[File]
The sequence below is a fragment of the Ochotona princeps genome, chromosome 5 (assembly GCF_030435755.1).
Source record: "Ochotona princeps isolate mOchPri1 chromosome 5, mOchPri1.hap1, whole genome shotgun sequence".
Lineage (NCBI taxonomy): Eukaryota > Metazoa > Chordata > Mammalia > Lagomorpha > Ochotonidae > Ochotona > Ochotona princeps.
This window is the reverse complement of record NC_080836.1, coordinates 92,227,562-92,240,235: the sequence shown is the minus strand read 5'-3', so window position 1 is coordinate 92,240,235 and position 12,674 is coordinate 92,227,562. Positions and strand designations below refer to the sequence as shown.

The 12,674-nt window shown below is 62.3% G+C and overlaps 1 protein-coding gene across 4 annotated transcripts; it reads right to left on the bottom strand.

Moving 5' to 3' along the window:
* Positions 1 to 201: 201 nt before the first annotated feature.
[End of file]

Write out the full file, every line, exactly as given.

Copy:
The sequence below is a fragment of the Ochotona princeps genome, chromosome 5 (assembly GCF_030435755.1).
Source record: "Ochotona princeps isolate mOchPri1 chromosome 5, mOchPri1.hap1, whole genome shotgun sequence".
Lineage (NCBI taxonomy): Eukaryota > Metazoa > Chordata > Mammalia > Lagomorpha > Ochotonidae > Ochotona > Ochotona princeps.
This window is the reverse complement of record NC_080836.1, coordinates 92,227,562-92,240,235: the sequence shown is the minus strand read 5'-3', so window position 1 is coordinate 92,240,235 and position 12,674 is coordinate 92,227,562. Positions and strand designations below refer to the sequence as shown.

The 12,674-nt window shown below is 62.3% G+C and overlaps 1 protein-coding gene across 4 annotated transcripts; it reads right to left on the bottom strand.

Moving 5' to 3' along the window:
* Positions 1 to 201: 201 nt before the first annotated feature.